Do we have any numbers how well that works for IBM? I would imagine the bean counters who let you fly in coach would have a few questions about that business.

Volker Weber, 2011-04-18

Like Notes 8.x, Symphony seemed like another attempt to salvage something from the Workplace Managed Client / Lotus Expeditor abortion. Theoretically it would participate in rich client SOA composite applications that users and developers would create. Nice theory.

Jeff Gilfelt, 2011-04-19

Part of the strategy for every major vendor is reducing the competitive advantage enjoyed by its competitors. Why would Facebook release its super-cool, super-efficient data center design for free? They may describe themselves as happy hackers, but they want to erode Google's competitive advantage, since they are increasingly in the advertising market. Google released GMail/GoogleMail for free to reduce the competitive advantages IBM and Microsoft shared when it came to email.

It is depressing to think of it as a strategy, but it makes sense if you see it as a defense against a competitor who may use their advantages against you. Capitalism isn't either altruistic or peaceful, even if it is fairly effective.

Ben Langhinrichs, 2011-04-19

Quick, quick. Run from the proprietary boogie man Microsoft!

I'm so glad to see you safe with the more proprietary, but way cooler, Apple.

Craig Wiseman, 2011-04-19

At the very least, IBM was able to move hundreds of thousands of users off of Office. I would imagine the savings in license fees alone is large enough to warrant developing Symphony, and that's before you factor in loss of revenue to MS, value-add to the rest of the IBM software portfolio, transitive brand exposure, etc.

I see your point, Volker. And I would agree that Excel is "best in class," and it's what I use for the bulk of my business. But I do know many people running OO/Symphony by choice (myself included on a computer or two) and it works well and is free.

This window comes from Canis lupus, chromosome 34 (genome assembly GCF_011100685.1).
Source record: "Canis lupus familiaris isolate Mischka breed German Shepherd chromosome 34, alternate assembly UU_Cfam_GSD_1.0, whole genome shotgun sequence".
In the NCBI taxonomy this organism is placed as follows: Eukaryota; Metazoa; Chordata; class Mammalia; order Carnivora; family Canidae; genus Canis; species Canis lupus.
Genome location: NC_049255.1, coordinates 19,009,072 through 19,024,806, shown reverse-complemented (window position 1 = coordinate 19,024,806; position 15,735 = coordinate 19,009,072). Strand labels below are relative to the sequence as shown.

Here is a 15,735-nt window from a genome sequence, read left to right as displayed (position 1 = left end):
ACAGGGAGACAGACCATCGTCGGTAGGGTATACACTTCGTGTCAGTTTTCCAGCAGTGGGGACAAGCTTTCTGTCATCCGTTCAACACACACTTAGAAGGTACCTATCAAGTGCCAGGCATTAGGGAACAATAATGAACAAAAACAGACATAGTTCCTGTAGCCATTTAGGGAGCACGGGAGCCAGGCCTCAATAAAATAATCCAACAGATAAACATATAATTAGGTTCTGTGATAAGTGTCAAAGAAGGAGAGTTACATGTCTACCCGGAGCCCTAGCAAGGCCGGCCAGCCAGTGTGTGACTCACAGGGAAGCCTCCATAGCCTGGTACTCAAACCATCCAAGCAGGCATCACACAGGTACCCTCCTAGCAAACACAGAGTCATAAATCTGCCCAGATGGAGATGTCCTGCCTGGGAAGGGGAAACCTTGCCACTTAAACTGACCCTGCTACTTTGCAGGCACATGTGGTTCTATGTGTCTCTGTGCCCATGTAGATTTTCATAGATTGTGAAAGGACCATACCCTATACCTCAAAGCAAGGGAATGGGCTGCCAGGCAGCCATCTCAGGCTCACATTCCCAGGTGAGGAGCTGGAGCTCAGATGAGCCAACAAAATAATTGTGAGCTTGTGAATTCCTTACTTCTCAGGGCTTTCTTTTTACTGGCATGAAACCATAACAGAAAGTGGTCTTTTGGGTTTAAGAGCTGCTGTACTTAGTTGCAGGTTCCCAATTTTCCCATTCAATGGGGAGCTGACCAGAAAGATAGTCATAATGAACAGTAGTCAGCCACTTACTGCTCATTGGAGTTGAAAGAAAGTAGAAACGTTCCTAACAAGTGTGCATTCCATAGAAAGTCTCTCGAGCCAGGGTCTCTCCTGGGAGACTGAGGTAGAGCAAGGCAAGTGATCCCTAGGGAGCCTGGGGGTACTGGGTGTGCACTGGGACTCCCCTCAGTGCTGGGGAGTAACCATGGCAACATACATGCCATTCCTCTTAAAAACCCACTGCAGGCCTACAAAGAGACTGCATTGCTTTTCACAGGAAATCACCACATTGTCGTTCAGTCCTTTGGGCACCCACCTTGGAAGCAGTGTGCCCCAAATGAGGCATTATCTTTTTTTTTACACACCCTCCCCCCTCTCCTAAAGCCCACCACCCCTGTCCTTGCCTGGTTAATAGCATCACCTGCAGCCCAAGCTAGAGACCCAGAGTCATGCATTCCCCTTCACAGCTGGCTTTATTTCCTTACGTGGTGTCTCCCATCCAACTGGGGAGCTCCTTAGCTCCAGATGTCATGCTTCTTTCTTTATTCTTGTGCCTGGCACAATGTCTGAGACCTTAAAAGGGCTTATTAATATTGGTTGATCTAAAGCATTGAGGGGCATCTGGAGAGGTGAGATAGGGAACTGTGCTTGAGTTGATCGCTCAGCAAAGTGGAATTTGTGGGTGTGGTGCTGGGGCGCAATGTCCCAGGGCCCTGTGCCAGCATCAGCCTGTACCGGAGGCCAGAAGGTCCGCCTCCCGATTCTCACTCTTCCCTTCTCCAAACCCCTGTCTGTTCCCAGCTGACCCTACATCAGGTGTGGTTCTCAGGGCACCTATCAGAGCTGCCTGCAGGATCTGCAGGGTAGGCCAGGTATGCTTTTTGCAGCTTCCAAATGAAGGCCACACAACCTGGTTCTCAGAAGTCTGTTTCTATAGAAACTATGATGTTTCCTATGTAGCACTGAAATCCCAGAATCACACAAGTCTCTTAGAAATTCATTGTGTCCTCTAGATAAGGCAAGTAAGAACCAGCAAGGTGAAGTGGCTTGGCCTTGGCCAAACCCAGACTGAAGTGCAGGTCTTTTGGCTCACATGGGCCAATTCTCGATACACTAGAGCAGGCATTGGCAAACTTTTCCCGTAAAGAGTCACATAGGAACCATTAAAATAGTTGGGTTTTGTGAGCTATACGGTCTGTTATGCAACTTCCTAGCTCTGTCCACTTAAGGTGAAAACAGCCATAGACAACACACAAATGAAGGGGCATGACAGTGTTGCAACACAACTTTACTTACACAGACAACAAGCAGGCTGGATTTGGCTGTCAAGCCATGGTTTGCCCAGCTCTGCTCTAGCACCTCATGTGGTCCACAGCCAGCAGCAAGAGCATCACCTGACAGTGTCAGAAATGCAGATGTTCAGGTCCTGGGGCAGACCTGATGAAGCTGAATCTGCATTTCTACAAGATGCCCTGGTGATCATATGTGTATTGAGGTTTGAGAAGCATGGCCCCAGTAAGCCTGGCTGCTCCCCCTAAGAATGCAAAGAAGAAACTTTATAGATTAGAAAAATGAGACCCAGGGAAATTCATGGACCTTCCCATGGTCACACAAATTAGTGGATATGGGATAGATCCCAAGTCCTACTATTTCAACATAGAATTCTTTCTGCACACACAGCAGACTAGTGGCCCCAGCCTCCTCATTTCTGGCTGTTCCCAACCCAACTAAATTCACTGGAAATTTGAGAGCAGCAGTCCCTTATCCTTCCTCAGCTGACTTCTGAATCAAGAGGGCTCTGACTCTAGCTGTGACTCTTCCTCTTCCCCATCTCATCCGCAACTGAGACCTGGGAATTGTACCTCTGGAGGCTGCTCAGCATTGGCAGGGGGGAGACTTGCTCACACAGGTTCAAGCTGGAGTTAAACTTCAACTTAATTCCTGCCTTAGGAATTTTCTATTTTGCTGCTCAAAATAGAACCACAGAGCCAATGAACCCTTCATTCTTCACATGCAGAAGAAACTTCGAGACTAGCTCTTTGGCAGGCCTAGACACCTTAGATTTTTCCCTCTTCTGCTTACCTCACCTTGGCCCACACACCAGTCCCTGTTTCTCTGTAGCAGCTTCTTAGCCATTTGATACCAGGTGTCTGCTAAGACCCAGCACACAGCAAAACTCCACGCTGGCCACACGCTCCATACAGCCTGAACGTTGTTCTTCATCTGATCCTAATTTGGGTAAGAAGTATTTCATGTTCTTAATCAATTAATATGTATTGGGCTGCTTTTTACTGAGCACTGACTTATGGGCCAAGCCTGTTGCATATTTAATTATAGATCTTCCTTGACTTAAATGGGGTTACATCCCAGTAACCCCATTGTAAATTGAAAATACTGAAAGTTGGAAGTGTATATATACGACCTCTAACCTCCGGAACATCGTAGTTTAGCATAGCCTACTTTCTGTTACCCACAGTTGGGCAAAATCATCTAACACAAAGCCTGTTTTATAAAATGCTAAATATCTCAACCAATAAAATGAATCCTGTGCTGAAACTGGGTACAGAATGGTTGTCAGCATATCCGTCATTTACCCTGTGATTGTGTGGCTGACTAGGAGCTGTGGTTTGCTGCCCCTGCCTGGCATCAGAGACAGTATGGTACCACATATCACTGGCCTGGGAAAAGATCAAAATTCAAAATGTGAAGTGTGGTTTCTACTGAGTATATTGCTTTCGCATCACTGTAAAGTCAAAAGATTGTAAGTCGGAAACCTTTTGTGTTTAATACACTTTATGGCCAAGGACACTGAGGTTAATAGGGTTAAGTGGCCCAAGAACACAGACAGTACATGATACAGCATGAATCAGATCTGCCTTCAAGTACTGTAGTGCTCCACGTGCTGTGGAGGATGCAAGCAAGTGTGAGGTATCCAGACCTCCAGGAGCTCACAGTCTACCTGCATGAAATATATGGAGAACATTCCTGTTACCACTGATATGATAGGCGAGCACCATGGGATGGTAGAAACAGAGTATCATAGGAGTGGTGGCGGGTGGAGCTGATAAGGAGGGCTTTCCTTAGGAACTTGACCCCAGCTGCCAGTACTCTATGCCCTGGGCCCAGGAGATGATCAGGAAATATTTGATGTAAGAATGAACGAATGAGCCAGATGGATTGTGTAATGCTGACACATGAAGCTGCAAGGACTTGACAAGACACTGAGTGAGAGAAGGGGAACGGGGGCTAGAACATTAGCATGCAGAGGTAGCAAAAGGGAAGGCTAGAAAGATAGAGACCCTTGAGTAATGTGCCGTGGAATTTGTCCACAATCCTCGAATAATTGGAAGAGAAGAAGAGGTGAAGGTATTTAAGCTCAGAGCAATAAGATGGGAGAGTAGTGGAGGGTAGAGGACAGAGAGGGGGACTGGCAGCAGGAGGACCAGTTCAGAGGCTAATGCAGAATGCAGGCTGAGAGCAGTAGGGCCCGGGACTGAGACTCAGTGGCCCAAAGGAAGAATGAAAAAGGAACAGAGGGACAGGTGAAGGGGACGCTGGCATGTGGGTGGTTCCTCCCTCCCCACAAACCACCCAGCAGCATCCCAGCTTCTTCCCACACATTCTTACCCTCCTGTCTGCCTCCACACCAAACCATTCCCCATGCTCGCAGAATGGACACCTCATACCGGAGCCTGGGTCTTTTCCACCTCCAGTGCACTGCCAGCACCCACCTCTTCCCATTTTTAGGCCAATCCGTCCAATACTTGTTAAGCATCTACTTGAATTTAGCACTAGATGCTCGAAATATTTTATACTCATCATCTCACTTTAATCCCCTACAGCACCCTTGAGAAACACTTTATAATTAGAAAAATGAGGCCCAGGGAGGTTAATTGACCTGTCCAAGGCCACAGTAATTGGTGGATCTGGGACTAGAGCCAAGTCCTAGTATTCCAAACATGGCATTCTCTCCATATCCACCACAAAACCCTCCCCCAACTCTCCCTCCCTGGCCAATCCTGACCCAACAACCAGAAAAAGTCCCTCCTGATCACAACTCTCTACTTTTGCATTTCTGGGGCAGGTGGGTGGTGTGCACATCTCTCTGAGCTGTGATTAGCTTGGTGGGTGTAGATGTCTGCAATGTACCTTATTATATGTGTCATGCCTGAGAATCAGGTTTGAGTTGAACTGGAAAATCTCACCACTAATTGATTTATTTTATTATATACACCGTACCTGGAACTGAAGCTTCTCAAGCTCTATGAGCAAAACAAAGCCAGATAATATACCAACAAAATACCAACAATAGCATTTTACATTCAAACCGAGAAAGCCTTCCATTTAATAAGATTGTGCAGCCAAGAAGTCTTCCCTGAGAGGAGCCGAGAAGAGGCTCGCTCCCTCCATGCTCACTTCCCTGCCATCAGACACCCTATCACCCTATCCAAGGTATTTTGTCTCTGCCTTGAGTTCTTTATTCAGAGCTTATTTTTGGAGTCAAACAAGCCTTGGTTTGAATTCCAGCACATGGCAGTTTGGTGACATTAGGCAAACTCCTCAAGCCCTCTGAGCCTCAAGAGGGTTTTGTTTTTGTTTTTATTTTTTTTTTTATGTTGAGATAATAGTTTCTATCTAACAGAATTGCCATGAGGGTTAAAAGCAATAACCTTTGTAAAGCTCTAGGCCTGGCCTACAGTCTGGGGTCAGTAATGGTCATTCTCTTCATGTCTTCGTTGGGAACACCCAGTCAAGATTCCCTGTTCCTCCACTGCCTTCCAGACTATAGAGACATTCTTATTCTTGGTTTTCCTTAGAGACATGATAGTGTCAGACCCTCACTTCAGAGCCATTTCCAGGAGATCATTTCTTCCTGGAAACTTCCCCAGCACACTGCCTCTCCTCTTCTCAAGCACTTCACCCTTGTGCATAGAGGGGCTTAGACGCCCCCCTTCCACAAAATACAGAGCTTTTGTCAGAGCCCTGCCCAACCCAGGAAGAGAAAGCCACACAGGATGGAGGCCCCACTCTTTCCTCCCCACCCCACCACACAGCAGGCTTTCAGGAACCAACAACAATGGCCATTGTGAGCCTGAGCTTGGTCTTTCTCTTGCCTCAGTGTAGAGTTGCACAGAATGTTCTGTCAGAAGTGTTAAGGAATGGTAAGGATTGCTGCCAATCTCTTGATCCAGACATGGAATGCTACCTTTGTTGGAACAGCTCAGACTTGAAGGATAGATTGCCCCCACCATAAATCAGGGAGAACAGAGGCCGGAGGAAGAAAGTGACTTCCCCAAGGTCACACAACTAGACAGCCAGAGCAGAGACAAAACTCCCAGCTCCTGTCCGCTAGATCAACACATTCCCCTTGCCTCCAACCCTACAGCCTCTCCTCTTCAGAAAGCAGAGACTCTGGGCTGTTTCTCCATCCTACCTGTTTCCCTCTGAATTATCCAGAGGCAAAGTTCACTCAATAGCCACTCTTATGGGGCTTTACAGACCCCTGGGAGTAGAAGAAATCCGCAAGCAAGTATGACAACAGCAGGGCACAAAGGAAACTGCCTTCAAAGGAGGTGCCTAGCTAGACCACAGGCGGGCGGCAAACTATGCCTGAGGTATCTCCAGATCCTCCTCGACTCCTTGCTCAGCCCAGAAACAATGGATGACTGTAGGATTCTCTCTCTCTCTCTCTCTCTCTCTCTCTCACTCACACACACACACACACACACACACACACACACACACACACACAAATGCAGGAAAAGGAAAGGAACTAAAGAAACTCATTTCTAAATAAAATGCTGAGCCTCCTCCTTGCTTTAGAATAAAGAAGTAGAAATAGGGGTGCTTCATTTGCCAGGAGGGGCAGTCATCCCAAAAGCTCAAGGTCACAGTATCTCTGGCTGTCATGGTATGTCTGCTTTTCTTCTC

Now, all of this is assuming OO 2.x+ and Symphony 3.x+. Version 1.x of both were "aw, how cute."

Erik Brooks, 2011-04-19

The important point is that you can live without Microsoft, even if some think it is a less fun life. I think it is great to be able to choose, and then of course you are free to choose the best for your needs.

Whatever solution you choose you will stand more or less dependent on the provider.

Microsoft is often claiming that it is urgent to migrate to their products before your current competitive gets outdated/dies and you are left behind everybody else. This oftens makes me smile because that is not a real problem. 10 years ago Novell Netware was kind of declared dead. Today I would agree that you can get problems in some cases if you still are running Novell Netware. But the need to change was not that urgent. It is a lot more urgent to get the latest patches or upgrades from Microsoft.

Fredrik Malmborg, 2011-04-19

I like Windows 7. It's actually quite nice. What I can't figure out for the life of me is a reason (aside from file compatibility) to upgrade from Excel 2003 to 2007 or 2010. Admittedly I don't use Excel to massage my sales figures like some experts probably do ;)

I use the tool put in front of me. If I used the best tool for the job nothing would ever get finished as I'd be on continuous search for better tools.

Pragmatism is lost art these days.

Darren Duke, 2011-04-19

Volker - you say "Nothing of this nonsense for me. I use whatever works best".

It would be great to see a blog item describing what you use & why. Maybe this can include an update on your entry a year ago on How to Get Started with your new iPad.

Peter Ellenby, 2011-04-20